1. To ask questions. The special education world is FULL of jargon. You could easily sit through an IEP meeting as a first-timer and miss 2/3 of what the team is saying. If you're going to support the work of the school, you have to understand what they're saying! So ask questions if you're unfamiliar with a concept. Ask questions if you're not sure why one strategy was suggested over another. Ask questions if you think your child needs something that the team has dismissed. Ask, ask, ask. Sometimes the best advocacy you can do is simply to ask the team to justify what they are doing. Questions are also a great way to hold the team accountable.
2. To provide context and insight. Your child's teachers and therapists only see him or her in a handful on contexts. They have no idea what s/he is like outside of school, much less what happened last year or when s/he was 2 years old! The role of the parent is to provide a holistic perspective on the student by bringing in information that may be relevant that the team doesn't have access to. While they are the expert on education, YOU are the expert on your child.
3. To share ideas. The education world tends to get stuck in phases. A new piece of research comes out and BOOM everyone is all about "alternative seating," or "flipped classrooms," or "brain breaks." It can be helpful to hear parents' ideas about what might help their child. You've been teaching your kid a lot longer than we have! What works well at home? What have you tried that was a miserable failure? Share these things in the IEP meeting! A good team builds on the knowledge of other team members.
4. To keep an eye toward the future. As a rule, the IEP process works in regimented increments. A new IEP every year, new goals every year, new evaluations every 3 years, certain timelines for what must happen in 60 calendar days if X happens...it's all relatively fixed with regard to "start" and "finish." Life isn't like that! Sometimes a parent can provide needed perspective on what they want for the child, and what the child wants, AFTER K-12 schooling. This should inform how parents approach the IEP process.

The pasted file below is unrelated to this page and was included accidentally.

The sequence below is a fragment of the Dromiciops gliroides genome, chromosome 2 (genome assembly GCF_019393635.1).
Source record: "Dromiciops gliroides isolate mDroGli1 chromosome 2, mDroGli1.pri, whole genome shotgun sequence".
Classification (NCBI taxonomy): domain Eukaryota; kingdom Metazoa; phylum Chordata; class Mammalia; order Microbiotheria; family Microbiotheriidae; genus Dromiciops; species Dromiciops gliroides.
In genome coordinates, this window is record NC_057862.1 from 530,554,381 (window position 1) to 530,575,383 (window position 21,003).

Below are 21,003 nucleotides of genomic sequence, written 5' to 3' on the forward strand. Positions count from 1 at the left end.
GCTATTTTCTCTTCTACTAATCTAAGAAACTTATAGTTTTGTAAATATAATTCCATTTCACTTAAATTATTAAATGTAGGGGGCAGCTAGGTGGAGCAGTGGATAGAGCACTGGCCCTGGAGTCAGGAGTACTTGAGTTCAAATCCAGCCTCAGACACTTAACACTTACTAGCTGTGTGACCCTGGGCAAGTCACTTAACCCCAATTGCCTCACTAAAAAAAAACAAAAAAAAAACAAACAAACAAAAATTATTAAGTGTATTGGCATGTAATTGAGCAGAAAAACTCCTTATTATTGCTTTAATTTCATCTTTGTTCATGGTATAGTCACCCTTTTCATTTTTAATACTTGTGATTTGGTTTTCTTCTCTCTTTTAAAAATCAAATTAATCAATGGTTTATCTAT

5. To learn strategies you can transfer to the home environment. Just like teachers should learn from what you're doing at home, parents should learn and incorporate at home what is working well at school. This continuity of strategies or supports between contexts can be so, so helpful for students. This is why I always advise parents to bring a notebook and a pen to IEP meetings-- there are often great ideas floating around that may very well make things easier for you at home just as they are at school.
This is not an exhaustive list, but it's a good place to start. If you're nervous about how to interact in an IEP meeting, focus on these 5 tasks first! As you get more comfortable you can expand to making requests and advocating with confidence.
Want more great IEP advice? Head over to our IEP Guru Facebook page for more articles like this one!
Aha! I know y'all are reading this just to see what I could have possibly come up with for the "X" in our ABCs of SPED series. I did cheat a bit, as this topic doesn't start with X... but it includes an X and sounds like "X" so it's pretty darn close!
Today's topic is EXtra Considerations in the IEP process.
If you've been in the special education world long enough, you've likely realized that there is a page of the IEP dedicated to "special considerations," "special factors," or "consideration of special factors" in the development of the IEP. Here in TN, this is on page 2-3 (depending on how long you've made your parent concerns).
I can't tell you how often I see IEP teams rush through this page. Typically as it approaches, someone on the team says "special factors, no no no, okay..." and they move on. THAT is why it's important that you know what these special considerations are and why they matter.
The special considerations page covers five criteria that may impact your child's ability to learn. These criteria include:
Here's what I.D.E.A. says about what the team must consider in development of the IEP if your child falls into one (or more) of these categories:
"The IEP Team must--
(i) Consider the use of positive behavioral interventions and supports, and other strategies, to address that behavior (in the case of a child whose behavior impedes the child’s learning or that of others);
(ii) Consider the language needs of the child as those needs relate to the child’s IEP (in the case of a child with limited English proficiency);